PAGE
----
No, not because of the meaning, but because it sounds unfriendly.
"Ditto" is not slang. It is a perfectly good English word with a respectable Latin derivation ("dictus.")
Because "ditto" means "the same words as before," if person A says "Nice to meet you," if person B says "ditto," it is the exactly same thing as if person B spoke the words "Nice to meet you." When person B says it, "you" refers to person A, so when person B says "ditto," it means "I, person B, am pleased to meet you, person A."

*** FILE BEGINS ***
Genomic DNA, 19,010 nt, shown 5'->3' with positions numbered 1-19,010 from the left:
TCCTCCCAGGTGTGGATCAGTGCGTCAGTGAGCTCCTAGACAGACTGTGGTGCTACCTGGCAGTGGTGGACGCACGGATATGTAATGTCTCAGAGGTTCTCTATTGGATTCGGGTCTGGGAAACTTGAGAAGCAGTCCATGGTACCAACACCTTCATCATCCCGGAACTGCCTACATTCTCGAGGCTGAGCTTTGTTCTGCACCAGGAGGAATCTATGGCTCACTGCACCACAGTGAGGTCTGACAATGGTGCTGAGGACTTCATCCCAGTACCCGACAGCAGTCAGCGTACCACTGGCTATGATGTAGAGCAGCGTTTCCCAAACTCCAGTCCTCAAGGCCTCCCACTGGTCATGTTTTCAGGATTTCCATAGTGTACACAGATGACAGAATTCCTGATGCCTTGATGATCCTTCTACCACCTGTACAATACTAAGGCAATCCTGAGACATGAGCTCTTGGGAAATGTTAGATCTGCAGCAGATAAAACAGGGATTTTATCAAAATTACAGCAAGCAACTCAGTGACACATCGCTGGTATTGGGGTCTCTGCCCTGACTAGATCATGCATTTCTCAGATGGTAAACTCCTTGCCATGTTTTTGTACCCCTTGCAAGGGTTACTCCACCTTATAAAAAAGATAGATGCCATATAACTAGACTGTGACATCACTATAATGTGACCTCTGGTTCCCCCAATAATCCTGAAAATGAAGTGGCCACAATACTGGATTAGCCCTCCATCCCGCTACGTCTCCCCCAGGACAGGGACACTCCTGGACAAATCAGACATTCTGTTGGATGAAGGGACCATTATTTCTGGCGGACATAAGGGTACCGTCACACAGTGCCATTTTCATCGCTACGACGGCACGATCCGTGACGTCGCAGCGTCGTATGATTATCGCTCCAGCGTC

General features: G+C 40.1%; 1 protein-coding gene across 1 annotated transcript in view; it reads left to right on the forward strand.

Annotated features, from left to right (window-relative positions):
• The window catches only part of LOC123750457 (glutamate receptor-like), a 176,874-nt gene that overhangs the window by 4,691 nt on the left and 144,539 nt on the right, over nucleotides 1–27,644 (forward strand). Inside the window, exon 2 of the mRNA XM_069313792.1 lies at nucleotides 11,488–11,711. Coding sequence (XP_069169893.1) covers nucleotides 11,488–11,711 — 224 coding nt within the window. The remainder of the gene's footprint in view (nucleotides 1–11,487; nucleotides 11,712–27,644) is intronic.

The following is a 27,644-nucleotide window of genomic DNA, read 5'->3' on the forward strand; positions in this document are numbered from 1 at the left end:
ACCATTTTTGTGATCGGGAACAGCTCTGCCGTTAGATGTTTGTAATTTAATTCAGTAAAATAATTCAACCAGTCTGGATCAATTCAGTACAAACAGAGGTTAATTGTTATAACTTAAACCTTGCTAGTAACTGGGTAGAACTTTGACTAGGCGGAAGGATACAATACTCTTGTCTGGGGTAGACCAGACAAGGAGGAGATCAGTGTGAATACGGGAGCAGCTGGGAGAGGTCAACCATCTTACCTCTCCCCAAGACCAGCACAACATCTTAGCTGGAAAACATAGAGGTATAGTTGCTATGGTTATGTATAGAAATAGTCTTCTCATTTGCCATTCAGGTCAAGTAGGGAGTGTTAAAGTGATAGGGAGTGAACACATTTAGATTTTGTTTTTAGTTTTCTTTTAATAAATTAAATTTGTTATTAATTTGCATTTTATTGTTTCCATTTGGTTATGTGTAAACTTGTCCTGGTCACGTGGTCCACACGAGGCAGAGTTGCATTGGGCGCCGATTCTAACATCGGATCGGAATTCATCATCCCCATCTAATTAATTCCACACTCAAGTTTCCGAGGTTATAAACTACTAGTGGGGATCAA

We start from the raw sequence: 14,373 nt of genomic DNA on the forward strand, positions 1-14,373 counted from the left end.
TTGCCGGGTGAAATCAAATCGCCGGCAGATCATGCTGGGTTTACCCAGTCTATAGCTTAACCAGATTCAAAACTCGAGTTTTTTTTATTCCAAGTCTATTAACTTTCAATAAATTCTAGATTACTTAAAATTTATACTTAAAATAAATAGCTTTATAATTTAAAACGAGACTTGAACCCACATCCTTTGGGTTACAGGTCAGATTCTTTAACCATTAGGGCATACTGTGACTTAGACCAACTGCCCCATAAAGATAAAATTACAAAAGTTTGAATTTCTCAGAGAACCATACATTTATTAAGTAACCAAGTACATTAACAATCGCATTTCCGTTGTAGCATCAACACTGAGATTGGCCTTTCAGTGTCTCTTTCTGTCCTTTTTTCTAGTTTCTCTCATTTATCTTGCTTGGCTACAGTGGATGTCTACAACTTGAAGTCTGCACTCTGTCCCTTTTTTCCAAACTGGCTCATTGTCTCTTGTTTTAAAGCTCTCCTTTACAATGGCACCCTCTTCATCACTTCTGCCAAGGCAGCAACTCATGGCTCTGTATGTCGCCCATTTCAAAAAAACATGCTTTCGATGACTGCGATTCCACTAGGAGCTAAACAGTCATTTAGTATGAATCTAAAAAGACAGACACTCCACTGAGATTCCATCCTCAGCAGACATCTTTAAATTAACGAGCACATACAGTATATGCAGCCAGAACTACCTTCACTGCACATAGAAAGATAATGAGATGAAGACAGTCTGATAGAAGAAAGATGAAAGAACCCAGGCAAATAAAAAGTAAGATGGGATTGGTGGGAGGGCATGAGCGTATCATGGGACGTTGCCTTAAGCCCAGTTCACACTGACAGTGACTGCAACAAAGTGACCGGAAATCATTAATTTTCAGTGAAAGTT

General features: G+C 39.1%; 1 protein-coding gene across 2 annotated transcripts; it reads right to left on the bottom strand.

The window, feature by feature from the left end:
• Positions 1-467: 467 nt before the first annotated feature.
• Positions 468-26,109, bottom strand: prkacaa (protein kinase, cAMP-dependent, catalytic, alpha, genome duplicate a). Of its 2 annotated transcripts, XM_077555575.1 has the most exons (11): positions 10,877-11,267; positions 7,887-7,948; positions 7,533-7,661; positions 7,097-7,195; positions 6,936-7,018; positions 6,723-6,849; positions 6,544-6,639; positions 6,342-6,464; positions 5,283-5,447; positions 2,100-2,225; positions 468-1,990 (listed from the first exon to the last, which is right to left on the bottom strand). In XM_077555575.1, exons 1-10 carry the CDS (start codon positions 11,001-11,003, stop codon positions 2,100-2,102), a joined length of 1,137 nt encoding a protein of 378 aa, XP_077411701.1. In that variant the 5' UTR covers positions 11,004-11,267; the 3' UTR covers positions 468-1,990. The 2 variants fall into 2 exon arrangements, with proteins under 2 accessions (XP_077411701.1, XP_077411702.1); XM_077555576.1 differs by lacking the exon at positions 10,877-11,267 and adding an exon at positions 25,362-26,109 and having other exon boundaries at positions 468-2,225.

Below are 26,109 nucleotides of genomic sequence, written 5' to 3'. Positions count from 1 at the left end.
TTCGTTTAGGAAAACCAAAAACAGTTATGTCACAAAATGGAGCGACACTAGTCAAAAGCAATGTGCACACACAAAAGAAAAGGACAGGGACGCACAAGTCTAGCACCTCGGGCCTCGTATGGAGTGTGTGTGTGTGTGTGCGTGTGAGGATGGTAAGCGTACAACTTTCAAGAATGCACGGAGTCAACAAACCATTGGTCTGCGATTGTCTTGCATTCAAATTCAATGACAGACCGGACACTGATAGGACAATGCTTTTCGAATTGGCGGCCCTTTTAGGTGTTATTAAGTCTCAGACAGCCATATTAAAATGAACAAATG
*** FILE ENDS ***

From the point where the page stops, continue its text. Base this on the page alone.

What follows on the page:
The problem is that "ditto" is used to avoid effort and therefore suggests a lack of enthusiasm.
"Ditto marks" are quotation marks, used in lists to mean "the same as the item above."
One might imagine people ordering in a restaurant, and it turns out that everyone wants the same thing--the first diner says "I'll have the chicken cacciatore special," the next say "I'll have the same," and the next says "ditto" because he doesn't even want to make the effort of saying "I'll have the same."
Here's a correct example of the use of "ditto." Suppose someone keeping a record of the weather every day. They might write:
October 12th: Partly cloudy
October 13th: "
October 14th: "
The marks for October 13th and 14th, in this context, are "ditto marks" and would be read aloud as "ditto." They mean that the weather on October 13th and 14th as also partly cloudy.